Noughts and Crosses

Photo: BBC

On Thursday, BBC One aired the second episode of its long-awaited Noughts & Crosses series. A highly charged TV adaptation of the groundbreaking YA novel by Malorie Blackman, which skewers the inequalities between black and white Britons by reversing them, the show depicts a nation colonised long ago by imperial Africa.

The book was published in 2001 in the wake of the 1999 court case for the murder of Stephen Lawrence. At its heart lies a Romeo and Juliet-style romance between Sephy (daughter of one of the leading Crosses) and Callum (a lowly Nought, whose mother was Sephy's nanny).

Widely praised for everything from its acting to its costumes and high production values, the series has gotten off to a blistering start. We spoke to one of its directors, Julian Holmes, about why, two decades after the book was first published, Noughts & Crosses feels more timely than ever. 

What were the challenges of adapting a book like this?

For a start, with a novel, the pictures are all in your head, so we had to create a whole visual vocabulary that doesn't exist in the books. That was a huge challenge, but incredibly exciting for us to try to understand how the world in the show grew from early colonisation by West African cultures. It shaped how we developed the costume, make up and landscape.

Another challenge was making it seem relevant to the world today. My touchstone was my two daughters, who have read the book and have a much more articulate and sophisticated awareness of race than, say, we did when I was growing up in 1970s England. The racism I experienced as a boy of mixed heritage back then was pretty open and full on. I think it's much more hidden and insidious now, delicate even.

What changes did you feel were important to make to bring the story to a modern audience?

A key thing was trying to lean into the kinds of unconscious biases that surround the conversation about racism today. Malorie does it so well. There's a powerful scene in the book, which we used, where Callum cuts his finger and Sephy puts a brown plaster that doesn't match his white skin. 

We added a few more moments like that, such as when Jasmine Hadley tells her white housekeeper, Meggie, that going on holiday would give her skin some colour, or when Lekan speaks to Callum and mispronounces his name. But we still tried to stay as faithful to the source material as we could. 

Callum and Sephy are 14 years old in the book, but you made them older. Why?

We felt that, for dramatic effect, our heroes needed to make more adult choices in their development. The danger with the story for us, on television, is that it could have been misinterpreted as more like puppy first-love. It had to resonate that Callum and Sephy's choices are about a world into which they're entering as adults. And the stakes around those choices needed to feel more meaningful. It just felt sensible to push it in that direction.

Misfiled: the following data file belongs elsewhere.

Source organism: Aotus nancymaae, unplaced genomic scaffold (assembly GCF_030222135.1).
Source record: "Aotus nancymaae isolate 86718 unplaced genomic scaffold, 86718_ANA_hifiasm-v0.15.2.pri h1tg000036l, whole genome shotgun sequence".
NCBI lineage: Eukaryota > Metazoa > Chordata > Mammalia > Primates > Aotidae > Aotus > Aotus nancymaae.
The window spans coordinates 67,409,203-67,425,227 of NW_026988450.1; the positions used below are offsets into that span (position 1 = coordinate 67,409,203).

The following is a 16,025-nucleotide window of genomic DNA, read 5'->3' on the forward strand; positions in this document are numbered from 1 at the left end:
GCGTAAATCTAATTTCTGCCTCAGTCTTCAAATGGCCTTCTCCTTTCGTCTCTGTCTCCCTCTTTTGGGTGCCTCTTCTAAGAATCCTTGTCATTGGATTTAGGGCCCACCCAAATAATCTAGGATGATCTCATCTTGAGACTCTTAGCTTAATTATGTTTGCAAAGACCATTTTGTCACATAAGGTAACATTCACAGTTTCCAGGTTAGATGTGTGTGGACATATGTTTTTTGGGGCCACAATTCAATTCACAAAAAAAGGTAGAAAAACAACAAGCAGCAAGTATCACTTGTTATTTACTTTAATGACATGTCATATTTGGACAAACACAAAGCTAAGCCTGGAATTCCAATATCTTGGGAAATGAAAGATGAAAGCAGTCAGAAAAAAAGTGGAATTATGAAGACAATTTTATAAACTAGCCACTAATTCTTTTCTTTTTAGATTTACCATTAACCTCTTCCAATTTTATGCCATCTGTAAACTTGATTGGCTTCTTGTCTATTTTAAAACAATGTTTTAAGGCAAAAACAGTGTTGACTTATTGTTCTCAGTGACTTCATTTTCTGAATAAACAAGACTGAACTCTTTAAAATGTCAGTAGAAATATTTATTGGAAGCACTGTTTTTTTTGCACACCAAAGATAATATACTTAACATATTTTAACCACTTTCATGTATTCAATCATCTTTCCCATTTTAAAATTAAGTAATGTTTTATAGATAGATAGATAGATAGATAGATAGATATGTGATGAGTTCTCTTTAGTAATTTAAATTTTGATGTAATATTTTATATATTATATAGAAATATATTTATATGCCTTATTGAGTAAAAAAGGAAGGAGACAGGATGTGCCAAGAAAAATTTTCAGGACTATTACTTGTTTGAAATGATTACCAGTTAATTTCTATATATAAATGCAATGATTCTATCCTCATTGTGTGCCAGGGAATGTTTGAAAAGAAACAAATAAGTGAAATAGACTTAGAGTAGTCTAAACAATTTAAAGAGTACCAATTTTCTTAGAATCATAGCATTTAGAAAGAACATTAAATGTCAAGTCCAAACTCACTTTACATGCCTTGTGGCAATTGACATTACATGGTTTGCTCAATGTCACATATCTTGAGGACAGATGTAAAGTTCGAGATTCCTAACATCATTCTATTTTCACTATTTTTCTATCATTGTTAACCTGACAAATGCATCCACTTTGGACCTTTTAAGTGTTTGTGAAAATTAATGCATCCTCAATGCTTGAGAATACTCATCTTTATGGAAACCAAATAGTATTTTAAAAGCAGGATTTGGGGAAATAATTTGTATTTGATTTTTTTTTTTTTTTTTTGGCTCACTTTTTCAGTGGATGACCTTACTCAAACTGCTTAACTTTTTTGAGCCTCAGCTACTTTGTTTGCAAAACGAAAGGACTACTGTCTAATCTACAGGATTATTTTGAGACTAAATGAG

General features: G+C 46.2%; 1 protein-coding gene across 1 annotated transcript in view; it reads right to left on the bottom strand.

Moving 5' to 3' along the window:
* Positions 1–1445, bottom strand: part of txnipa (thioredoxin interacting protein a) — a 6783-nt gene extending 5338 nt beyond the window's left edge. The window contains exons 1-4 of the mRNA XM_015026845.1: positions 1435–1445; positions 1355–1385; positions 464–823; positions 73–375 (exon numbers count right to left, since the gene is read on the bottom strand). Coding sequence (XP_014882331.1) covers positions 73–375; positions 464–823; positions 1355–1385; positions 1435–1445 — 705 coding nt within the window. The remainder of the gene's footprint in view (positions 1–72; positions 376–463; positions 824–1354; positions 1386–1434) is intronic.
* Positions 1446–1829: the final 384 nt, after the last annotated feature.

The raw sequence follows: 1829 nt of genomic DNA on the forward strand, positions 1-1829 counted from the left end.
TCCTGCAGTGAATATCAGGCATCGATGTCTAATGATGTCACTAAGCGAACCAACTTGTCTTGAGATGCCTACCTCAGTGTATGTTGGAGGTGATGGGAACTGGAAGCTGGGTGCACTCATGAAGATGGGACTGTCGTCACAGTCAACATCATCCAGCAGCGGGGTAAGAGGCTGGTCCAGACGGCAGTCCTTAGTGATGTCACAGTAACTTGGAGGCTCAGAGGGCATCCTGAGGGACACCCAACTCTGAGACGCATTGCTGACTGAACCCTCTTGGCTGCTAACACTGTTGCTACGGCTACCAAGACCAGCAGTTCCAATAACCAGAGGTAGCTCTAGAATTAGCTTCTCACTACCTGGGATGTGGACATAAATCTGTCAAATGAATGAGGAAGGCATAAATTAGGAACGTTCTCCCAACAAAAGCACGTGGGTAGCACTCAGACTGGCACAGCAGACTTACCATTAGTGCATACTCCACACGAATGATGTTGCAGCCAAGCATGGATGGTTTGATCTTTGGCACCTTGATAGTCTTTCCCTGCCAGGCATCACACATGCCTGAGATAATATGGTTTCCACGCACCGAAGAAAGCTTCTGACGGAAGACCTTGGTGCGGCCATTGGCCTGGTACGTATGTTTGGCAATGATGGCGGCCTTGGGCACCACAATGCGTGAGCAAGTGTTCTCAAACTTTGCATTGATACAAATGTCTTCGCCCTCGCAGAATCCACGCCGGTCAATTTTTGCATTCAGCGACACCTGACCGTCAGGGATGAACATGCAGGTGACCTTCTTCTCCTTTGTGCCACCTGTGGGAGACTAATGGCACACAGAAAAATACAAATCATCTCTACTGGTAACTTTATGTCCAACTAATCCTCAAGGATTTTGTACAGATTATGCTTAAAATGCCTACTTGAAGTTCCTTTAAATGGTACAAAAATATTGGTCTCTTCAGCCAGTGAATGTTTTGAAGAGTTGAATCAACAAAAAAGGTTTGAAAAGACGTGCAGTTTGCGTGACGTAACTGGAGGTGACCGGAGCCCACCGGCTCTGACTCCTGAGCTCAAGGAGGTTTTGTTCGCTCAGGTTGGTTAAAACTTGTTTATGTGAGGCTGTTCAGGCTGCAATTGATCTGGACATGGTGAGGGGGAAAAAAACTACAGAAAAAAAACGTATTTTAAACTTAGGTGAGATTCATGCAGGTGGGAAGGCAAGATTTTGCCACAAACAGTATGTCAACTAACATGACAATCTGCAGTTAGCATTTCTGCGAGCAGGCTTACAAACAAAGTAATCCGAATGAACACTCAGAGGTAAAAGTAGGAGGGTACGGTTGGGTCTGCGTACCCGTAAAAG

Nobody who watched the first episode will forget that powerful police brutality scene. Why did you add that?

We had a lot of conversations about whether to add that scene at the beginning or later on. But we decided it had to be shocking. We had to throw the audience straight into the heart of an authentic experience that didn't have to be explained, a sort of inverted Black Lives Matter moment to thrust viewers into the reality of this world.

Malorie Blackman recently said that racism now is as bad as she's ever seen it. Why do you think it was important to make this series in 2020?

I think the landscape is changing politically and I find it frightening. I think we're going back to a place that reminds me of being a young lad growing up in a very white English market town in early-1980s Suffolk, when it was completely okay to shout 'P*ki' at somebody. I worry that we're living in a world where we're pulling up drawbridges again. And I think that's why the show is timely.

But let's not forget, while there's a lot of anger in the show, it is all built around a story of love – a love that transcends boundaries and conquers adversity. In that world, neither Callum nor Sephy see colour or class. It's a classic Romeo and Juliet story.

What was it like working with Malorie?

She wasn't working on the show by the time I came on board, but she sent me the loveliest email after the second week of filming. Hang on, I have it here: 'Wow! When Callum and Sephy were in that seedy motel together, it was so lovely but so tense. And the scene where Lekan invites Callum out for a drink and says don’t contradict me, cadet. The look Callum gives him at that moment. So cold. So perfect! And when Dorn is stifling Daniel…. I’ll stop now or I’ll list every word and action.' It was so enabling to hear that from her and it gave us a huge amount of confidence in where we were taking her story.

The last few years has seen a rise in far-right nationalism. Do you want those people to watch the show, or is it wasted on them?

Probably wasted. It's certainly pissing them off. There are a lot of haters out there. I try not to look at the comments but there have already been quite a few on YouTube since the trailer landed. Some even calling out the BBC.

I don't know how much it'll make the far right change their minds at all. I don't believe it will. But that doesn't matter. What matters is that people see a conversation and start to realise the way they've looked at things can change. I don't think we've got any hope of changing the sensibilities on the far right. I think, actually, it probably just reinforces what they already feel about things. It's about drowning them out by providing a platform for a sensible conversation about racism and equality.

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